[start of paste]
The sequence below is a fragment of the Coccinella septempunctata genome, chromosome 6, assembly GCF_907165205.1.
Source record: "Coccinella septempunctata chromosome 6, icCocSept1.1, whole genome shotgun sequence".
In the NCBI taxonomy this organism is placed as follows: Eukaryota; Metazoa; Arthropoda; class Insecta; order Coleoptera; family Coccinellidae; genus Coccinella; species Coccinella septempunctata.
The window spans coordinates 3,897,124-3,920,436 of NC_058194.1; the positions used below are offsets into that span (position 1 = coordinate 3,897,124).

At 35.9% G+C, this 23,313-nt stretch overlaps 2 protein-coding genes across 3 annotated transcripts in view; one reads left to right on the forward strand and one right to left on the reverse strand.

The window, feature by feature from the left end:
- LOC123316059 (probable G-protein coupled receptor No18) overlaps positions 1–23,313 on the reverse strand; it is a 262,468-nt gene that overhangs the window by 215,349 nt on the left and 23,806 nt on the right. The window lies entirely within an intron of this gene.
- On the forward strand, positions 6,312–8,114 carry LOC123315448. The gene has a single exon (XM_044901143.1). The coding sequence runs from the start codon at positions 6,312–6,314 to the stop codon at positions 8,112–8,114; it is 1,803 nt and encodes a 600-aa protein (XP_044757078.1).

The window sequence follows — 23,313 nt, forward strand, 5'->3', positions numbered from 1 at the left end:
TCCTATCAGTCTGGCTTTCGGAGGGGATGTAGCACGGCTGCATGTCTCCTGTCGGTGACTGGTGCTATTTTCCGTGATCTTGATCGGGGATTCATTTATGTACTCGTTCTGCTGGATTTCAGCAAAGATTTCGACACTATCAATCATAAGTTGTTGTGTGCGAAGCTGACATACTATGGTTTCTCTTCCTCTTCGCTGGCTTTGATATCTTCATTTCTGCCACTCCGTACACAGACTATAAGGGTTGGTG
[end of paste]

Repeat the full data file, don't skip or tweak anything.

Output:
The sequence below is a fragment of the Coccinella septempunctata genome, chromosome 6, assembly GCF_907165205.1.
Source record: "Coccinella septempunctata chromosome 6, icCocSept1.1, whole genome shotgun sequence".
In the NCBI taxonomy this organism is placed as follows: Eukaryota; Metazoa; Arthropoda; class Insecta; order Coleoptera; family Coccinellidae; genus Coccinella; species Coccinella septempunctata.
The window spans coordinates 3,897,124-3,920,436 of NC_058194.1; the positions used below are offsets into that span (position 1 = coordinate 3,897,124).

At 35.9% G+C, this 23,313-nt stretch overlaps 2 protein-coding genes across 3 annotated transcripts in view; one reads left to right on the forward strand and one right to left on the reverse strand.

The window, feature by feature from the left end:
- LOC123316059 (probable G-protein coupled receptor No18) overlaps positions 1–23,313 on the reverse strand; it is a 262,468-nt gene that overhangs the window by 215,349 nt on the left and 23,806 nt on the right. The window lies entirely within an intron of this gene.
- On the forward strand, positions 6,312–8,114 carry LOC123315448. The gene has a single exon (XM_044901143.1). The coding sequence runs from the start codon at positions 6,312–6,314 to the stop codon at positions 8,112–8,114; it is 1,803 nt and encodes a 600-aa protein (XP_044757078.1).

The window sequence follows — 23,313 nt, forward strand, 5'->3', positions numbered from 1 at the left end:
TCCTATCAGTCTGGCTTTCGGAGGGGATGTAGCACGGCTGCATGTCTCCTGTCGGTGACTGGTGCTATTTTCCGTGATCTTGATCGGGGATTCATTTATGTACTCGTTCTGCTGGATTTCAGCAAAGATTTCGACACTATCAATCATAAGTTGTTGTGTGCGAAGCTGACATACTATGGTTTCTCTTCCTCTTCGCTGGCTTTGATATCTTCATTTCTGCCACTCCGTACACAGACTATAAGGGTTGGTG